From Americans United for Separation of Church and State
IRS Should Investigate Minnesota Church For Electioneering, Says Americans United
Wednesday, June 11, 2008
Warroad Community Church Pastor's Partisan Preaching Violates Federal Tax Law, Says AU's Lynn
Americans United for Separation of Church and State today urged the Internal Revenue Service to investigate a Minnesota church whose pastor insisted that Christians cannot vote for presidential candidates Barack Obama or Hillary Clinton.
Pastor Gus Booth of Warroad Community Church in northern Minnesota delivered a sermon May 18 in which he said, “If you are a Christian, you cannot support Hillary Clinton or Barack Obama.…Both Hillary and Barack favor the shedding of innocent blood (abortion) and the legalization of the abomination of homosexual marriage.”
Booth’s sermon was profiled in the Warroad Pioneer, a weekly newspaper, under the headline, “Local pastor uses scripture to oppose presidential candidates Clinton and Obama.”
About two weeks after the sermon, Booth, who was a delegate to this year’s National Republican Convention, sent an e-mail message to Americans United, noting that he had used his pulpit for partisan purposes and attaching a copy of the newspaper article.
“I am writing you to let you know that I preached a sermon in my church on Sunday, May 18, 2008, that specifically addressed the current candidates for President in the light of the Bible,” Booth wrote. “As you can see from the attached newspaper article, I specifically made recommendations as to who a Christian should vote for.”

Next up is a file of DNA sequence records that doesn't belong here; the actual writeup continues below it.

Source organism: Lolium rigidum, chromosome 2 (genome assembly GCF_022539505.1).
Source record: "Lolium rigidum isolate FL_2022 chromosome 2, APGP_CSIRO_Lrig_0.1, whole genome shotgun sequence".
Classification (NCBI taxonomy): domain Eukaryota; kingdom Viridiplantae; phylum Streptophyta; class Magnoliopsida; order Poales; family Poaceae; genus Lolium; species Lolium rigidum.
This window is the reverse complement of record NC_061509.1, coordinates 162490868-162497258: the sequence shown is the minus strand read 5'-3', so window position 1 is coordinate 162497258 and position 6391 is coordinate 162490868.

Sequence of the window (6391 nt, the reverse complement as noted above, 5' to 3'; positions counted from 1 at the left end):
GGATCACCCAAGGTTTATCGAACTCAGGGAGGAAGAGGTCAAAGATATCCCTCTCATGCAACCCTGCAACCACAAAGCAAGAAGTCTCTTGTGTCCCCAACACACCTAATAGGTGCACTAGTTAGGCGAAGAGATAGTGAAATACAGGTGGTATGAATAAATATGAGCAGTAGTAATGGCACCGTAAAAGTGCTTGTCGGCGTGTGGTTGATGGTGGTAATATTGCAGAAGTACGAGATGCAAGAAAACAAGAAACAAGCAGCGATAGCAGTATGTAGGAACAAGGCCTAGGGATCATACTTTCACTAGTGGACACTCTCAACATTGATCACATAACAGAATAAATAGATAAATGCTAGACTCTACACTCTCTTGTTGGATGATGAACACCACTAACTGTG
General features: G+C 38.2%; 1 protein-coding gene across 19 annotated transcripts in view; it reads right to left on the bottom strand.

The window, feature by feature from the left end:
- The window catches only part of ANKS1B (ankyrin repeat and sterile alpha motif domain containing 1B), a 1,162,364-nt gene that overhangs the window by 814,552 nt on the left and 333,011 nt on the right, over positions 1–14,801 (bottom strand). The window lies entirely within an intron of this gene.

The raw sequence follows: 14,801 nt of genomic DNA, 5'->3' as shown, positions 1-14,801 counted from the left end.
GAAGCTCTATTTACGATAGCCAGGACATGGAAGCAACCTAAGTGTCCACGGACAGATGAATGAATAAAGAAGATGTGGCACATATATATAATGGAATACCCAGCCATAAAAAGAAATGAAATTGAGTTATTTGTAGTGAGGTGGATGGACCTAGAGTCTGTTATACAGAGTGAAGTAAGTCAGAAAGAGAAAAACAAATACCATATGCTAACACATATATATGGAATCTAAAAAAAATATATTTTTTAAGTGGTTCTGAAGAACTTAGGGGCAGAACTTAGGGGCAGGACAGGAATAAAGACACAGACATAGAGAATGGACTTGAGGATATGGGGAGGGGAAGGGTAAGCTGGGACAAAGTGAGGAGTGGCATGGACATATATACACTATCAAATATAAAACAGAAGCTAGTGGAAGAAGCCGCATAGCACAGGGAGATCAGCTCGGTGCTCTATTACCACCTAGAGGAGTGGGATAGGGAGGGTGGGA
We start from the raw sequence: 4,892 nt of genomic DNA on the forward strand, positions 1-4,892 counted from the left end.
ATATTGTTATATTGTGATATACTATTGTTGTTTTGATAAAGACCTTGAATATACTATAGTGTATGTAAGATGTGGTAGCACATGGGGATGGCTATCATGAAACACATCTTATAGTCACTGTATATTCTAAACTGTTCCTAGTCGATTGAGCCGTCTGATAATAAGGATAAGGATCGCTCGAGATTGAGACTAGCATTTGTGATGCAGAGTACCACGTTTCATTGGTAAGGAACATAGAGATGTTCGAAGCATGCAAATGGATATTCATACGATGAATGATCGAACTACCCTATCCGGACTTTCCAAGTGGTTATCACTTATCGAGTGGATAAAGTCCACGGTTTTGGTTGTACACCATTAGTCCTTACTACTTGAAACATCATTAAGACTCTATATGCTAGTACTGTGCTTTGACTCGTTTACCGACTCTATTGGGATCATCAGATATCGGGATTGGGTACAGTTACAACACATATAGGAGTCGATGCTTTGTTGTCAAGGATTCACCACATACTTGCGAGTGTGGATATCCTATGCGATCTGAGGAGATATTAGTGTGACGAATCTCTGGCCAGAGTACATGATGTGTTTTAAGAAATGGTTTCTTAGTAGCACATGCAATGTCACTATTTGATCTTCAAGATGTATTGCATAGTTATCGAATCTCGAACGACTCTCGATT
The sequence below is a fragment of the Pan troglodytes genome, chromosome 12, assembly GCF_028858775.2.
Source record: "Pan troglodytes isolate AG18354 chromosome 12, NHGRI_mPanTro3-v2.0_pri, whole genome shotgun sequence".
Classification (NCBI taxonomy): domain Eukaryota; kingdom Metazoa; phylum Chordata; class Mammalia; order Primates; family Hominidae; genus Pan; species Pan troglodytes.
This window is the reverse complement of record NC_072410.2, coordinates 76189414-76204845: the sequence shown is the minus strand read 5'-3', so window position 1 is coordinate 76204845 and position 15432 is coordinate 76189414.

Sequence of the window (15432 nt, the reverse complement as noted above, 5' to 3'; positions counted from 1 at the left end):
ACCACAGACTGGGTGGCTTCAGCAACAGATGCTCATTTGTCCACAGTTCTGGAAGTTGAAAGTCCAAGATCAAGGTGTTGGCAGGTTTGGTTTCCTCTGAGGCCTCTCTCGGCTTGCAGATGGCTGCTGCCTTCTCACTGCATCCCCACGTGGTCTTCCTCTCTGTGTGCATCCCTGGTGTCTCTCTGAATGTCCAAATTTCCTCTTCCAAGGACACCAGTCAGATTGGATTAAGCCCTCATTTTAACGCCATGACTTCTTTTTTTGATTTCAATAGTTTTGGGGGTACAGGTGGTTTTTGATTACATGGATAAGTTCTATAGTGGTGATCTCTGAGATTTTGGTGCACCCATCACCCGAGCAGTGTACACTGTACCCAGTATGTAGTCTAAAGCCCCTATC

Booth continued, “I have read in the past about how you have a campaign to intimidate churches into silence when it comes to speaking about candidates for office. I am letting you know that I will not be intimidated into silence when I believe that God wants me to address the great moral issues of the day, including who will be our next national leader.”
The Rev. Barry W. Lynn, Americans United executive director, called Booth’s actions a flagrant violation of federal tax law. Churches and other tax-exempt organizations are free to address moral issues but are not allowed to engage in campaign intervention.
“Booth is free to endorse anyone he wants to as a private citizen,” Lynn said. “But when he is standing in his tax-exempt pulpit as the top official of a tax-exempt religious organization, he must lay partisanship aside. The IRS needs to look into this apparent violation of federal tax law.”
In his letter to the IRS, Lynn noted that the federal tax agency has enhanced its enforcement of the “no-politicking” rule and urged the agency to make certain Booth follows the law.
Lynn told that IRS that Booth’s message to AU “is a clear indication that Booth is aware that his actions are legally problematic, yet he chose to proceed anyway.”